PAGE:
There are some movies that set up their own confusing and mysterious mythology in the first few minutes and then just dive right in for the rest of the movie. You don’t know where it’s going and you can’t quite piece together what you’re seeing, but you’re hooked, because you have faith that the director will tie everything together in a neat bow and all will become clear. But sometimes, it doesn’t all become clear. It only gets more confusing. You only tumble further down the rabbit hole and the movies simply do not make any goddamn sense. Here are 10 movies that no one seems to be able to explain.
10. Vanilla Sky
Cameron Crowe reunited with his Jerry Maguire star Tom Cruise for this “odd mixture of science fiction, romance, and reality warp.” As with any movie that doesn’t have a very good grip on its own reality, this one is aimless and baffling and instead of inciting gasps with the big shocker moments, the film instead warrants a disgusted “Ugh, what?!” every couple of minutes. It’s an incredibly ambitious piece of cinema, and no one can fault a filmmaker for being ambitious, whether it ends up working out or not, because at least they’re trying, but with Vanilla Sky, it seems like Cameron Crowe bit off more than he could chew. And it broke him. Cameron Crowe hasn’t worked right ever since. Before Vanilla Sky, he was the guy who gave us Fast Times at Ridgemont High and Almost Famous. After Vanilla Sky, he’s the guy who gave us We Bought a Zoo and Aloha. Tragic. Roger Ebert gave a very enthusiastic review to Vanilla Sky, but even he was confused by what it was all about. His interpretation of the ending is that it reveals the movie to have been about the audience being confused the whole time, rather than being about a mystery that gets explained at the end. “To be fair, there is a full explanation,” he wrote. “The only problem with the explanation is that it explains the mechanism of our confusion, rather than telling us for sure what actually happened.”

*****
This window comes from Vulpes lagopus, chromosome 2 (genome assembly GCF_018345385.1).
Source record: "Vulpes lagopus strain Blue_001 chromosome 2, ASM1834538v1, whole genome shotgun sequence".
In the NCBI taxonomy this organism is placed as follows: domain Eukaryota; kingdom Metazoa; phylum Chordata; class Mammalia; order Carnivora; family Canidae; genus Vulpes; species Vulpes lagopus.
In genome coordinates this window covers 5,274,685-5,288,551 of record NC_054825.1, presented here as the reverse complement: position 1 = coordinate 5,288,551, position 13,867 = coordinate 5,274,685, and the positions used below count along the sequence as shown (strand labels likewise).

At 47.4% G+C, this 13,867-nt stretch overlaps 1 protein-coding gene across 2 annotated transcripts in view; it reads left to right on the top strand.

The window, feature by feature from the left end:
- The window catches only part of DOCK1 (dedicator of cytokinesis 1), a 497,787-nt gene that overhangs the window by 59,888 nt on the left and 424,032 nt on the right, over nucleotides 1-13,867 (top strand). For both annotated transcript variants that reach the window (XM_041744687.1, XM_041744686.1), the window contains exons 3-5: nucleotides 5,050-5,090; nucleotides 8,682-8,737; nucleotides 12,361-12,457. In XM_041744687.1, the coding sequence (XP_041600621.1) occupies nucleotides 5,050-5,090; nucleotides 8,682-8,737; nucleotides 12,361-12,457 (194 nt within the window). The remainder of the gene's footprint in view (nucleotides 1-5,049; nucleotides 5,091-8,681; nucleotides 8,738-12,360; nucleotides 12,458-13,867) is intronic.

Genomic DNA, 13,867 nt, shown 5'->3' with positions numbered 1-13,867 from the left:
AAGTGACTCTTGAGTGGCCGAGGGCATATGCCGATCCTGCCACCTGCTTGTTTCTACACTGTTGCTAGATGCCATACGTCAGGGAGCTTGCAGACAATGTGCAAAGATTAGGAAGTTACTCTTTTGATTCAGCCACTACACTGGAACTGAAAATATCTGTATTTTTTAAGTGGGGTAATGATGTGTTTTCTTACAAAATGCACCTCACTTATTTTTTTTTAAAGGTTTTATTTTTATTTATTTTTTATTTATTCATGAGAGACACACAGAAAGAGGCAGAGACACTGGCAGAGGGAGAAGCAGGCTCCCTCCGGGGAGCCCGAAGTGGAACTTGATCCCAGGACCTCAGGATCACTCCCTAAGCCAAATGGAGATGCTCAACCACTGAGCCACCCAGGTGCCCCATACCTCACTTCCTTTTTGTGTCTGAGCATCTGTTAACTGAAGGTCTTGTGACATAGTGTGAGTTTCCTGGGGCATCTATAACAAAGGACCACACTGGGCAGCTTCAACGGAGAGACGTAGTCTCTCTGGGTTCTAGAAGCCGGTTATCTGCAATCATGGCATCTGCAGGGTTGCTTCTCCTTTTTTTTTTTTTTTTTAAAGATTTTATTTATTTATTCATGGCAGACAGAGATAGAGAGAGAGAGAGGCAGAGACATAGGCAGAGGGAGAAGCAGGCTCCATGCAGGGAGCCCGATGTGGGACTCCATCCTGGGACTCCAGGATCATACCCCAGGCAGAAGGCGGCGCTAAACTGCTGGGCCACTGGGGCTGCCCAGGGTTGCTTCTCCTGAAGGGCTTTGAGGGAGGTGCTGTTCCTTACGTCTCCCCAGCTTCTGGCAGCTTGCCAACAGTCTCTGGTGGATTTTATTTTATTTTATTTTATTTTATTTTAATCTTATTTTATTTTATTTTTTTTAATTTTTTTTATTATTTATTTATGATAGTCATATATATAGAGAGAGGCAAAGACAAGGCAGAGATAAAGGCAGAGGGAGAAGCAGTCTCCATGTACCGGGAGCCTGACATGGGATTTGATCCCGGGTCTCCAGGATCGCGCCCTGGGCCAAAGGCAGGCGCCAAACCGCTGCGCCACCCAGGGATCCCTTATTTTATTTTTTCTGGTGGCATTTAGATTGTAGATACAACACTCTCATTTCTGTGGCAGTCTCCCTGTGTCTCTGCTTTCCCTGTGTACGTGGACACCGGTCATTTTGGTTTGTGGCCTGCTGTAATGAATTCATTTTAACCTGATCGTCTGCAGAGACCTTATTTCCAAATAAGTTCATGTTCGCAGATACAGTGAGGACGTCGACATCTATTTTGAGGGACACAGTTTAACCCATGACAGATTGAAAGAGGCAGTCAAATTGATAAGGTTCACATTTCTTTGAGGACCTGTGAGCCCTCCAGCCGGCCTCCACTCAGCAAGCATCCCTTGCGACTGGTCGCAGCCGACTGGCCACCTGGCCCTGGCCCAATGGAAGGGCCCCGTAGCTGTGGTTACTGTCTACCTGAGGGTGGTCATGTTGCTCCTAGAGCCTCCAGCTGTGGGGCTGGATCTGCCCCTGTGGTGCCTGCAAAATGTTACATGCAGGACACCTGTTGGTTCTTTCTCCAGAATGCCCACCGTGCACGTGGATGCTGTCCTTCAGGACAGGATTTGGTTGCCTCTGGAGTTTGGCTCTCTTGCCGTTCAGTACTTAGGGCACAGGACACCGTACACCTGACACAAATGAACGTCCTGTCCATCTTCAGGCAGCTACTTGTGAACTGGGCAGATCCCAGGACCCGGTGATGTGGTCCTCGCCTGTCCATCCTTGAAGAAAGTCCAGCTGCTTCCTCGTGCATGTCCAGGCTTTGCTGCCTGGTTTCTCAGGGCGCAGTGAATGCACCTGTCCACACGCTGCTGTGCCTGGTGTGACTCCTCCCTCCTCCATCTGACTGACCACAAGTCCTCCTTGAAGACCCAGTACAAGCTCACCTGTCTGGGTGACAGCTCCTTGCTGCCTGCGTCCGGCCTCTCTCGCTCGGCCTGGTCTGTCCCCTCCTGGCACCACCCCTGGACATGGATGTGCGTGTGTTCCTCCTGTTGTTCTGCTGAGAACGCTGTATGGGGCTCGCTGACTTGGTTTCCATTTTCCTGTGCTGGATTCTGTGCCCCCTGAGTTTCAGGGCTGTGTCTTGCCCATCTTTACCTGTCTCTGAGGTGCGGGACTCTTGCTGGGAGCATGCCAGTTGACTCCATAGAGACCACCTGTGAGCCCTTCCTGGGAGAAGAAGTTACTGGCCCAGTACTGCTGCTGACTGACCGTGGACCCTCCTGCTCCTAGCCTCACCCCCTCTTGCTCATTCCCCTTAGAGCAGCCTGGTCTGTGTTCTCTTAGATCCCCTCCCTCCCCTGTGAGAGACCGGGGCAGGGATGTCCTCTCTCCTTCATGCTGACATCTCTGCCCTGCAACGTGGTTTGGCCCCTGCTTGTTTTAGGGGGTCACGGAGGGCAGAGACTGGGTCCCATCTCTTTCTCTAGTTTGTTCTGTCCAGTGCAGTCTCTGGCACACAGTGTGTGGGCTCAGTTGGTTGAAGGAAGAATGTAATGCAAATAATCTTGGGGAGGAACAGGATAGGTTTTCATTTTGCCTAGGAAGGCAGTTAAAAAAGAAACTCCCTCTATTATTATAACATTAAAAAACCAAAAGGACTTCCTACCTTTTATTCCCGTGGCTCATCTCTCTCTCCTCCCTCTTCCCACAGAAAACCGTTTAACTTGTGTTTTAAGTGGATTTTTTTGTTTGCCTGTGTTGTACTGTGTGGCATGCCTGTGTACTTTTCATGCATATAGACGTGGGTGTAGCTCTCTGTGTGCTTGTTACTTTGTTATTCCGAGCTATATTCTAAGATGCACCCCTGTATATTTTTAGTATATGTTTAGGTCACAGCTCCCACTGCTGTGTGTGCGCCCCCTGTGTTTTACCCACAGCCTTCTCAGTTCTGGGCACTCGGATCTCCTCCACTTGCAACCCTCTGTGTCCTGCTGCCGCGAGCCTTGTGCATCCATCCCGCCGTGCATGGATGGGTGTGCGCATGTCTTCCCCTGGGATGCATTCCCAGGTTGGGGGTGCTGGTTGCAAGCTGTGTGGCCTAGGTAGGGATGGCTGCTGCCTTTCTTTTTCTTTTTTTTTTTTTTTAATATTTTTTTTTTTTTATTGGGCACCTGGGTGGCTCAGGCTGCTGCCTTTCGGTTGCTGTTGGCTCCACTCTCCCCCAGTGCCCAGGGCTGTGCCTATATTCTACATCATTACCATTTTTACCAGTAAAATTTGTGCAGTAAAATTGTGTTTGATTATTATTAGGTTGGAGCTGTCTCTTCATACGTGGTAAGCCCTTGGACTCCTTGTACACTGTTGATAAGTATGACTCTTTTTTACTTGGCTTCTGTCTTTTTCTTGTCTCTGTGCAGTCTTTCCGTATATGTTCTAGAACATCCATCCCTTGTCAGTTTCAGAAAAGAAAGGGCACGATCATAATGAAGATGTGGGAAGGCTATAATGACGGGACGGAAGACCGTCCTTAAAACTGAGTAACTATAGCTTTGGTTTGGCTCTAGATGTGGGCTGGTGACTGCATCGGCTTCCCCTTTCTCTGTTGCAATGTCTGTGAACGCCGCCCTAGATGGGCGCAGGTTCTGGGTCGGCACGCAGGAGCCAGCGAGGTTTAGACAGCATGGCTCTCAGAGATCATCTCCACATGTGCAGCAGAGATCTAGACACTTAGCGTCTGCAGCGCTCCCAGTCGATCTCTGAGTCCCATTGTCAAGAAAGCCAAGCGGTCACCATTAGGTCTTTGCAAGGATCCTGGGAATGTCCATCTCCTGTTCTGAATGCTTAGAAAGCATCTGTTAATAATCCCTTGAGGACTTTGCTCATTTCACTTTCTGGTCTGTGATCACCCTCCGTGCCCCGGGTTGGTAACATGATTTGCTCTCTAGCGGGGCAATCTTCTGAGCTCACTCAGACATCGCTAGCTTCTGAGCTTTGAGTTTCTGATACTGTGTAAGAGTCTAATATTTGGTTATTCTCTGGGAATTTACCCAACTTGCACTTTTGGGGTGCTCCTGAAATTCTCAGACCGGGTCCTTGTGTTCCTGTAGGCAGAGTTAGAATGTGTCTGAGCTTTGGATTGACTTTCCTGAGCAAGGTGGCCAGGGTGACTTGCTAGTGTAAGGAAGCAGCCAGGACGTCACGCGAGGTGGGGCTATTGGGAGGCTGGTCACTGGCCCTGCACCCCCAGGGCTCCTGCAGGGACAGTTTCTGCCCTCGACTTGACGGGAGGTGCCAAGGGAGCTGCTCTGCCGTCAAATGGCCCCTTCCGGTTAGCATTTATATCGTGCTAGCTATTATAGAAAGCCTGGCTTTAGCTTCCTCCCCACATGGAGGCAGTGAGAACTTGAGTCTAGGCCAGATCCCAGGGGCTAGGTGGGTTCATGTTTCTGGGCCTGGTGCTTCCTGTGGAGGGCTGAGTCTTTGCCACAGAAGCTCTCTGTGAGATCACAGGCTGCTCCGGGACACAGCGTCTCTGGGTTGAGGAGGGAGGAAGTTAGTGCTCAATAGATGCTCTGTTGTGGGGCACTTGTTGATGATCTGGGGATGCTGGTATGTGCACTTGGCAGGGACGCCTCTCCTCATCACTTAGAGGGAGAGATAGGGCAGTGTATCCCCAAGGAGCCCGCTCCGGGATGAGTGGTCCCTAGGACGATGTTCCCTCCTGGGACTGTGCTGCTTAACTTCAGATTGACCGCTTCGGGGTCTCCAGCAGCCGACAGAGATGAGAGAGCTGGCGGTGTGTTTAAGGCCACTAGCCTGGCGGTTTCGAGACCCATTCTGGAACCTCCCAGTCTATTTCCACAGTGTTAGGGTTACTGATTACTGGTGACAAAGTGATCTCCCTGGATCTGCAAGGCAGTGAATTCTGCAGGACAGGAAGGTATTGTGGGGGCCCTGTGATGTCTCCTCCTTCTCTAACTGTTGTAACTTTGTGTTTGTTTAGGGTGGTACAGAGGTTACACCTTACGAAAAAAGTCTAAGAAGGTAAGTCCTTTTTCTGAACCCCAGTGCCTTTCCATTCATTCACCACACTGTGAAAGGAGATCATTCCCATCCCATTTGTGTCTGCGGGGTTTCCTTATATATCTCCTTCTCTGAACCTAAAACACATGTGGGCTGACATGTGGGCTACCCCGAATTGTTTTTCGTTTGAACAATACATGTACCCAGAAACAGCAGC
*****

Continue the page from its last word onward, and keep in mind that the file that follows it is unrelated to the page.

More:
Darren Aronofsky’s mother! is one of the most disturbing and controversial movies in recent memory. Some critics praised it as a masterpiece, while audiences gave it an F rating on CinemaScore. Either way, it was highly talked about. A lot of it is just Biblical allegories about Adam and Eve and Cain and Abel and the birth of Christ and the Garden of Eden and all that, so you can brush past a few inconsistencies, because those inconsistencies are at least consistent with one thing: the Bible. But there are a few other things that don’t make sense, like the yellow powder drink that Jennifer Lawrence keeps drinking. The movie opens with a charred house being magically rebuilt and fixed and put back together, followed by Jennifer Lawrence waking up and calling after Javier Bardem. At the end of the movie, Jennifer Lawrence burns down the house, Javier Bardem puts his orb thing back in its place, the charred house is magically fixed, and another woman wakes up in the bed and asks after her husband. It’s the kind of ending that makes you immediately go, “Ohhh, so that’s what it was all about,” and then you go home and sit with it for a little while and think about it and then realize, “Wait a minute, that doesn’t make any sense!”
8. Barton Fink
No one knows what the hell to make of Barton Fink. It starts off being a movie about a playwright who is brought out to Hollywood to write for the pictures, but what it devolves into after that is a subject of much debate. Some people see it as a film noir, some people see it as a screwball buddy comedy – heck, some people even see it as a horror movie. The whole thing grew out of the difficulties that the Coen brothers faced during the writing process of their gangster epic Miller’s Crossing. The plot of that movie was so dense and complex that they started to struggle with it. When they hit a bump in the road with a bad case of writer’s block, they decided to take some time off and write a new movie that would be easier. Barton Fink grew out of a working break, basically, but they seemed to be too relaxed to explain the recurring image of the woman on the beach and the fact that John Goodman turned out to basically be Satan. The Coen brothers have said that they didn’t mean for any single message to be conveyed by the movie, but so many different messages are conveyed by it that it’s a movie that has no substance, no identity of its own, and no answers.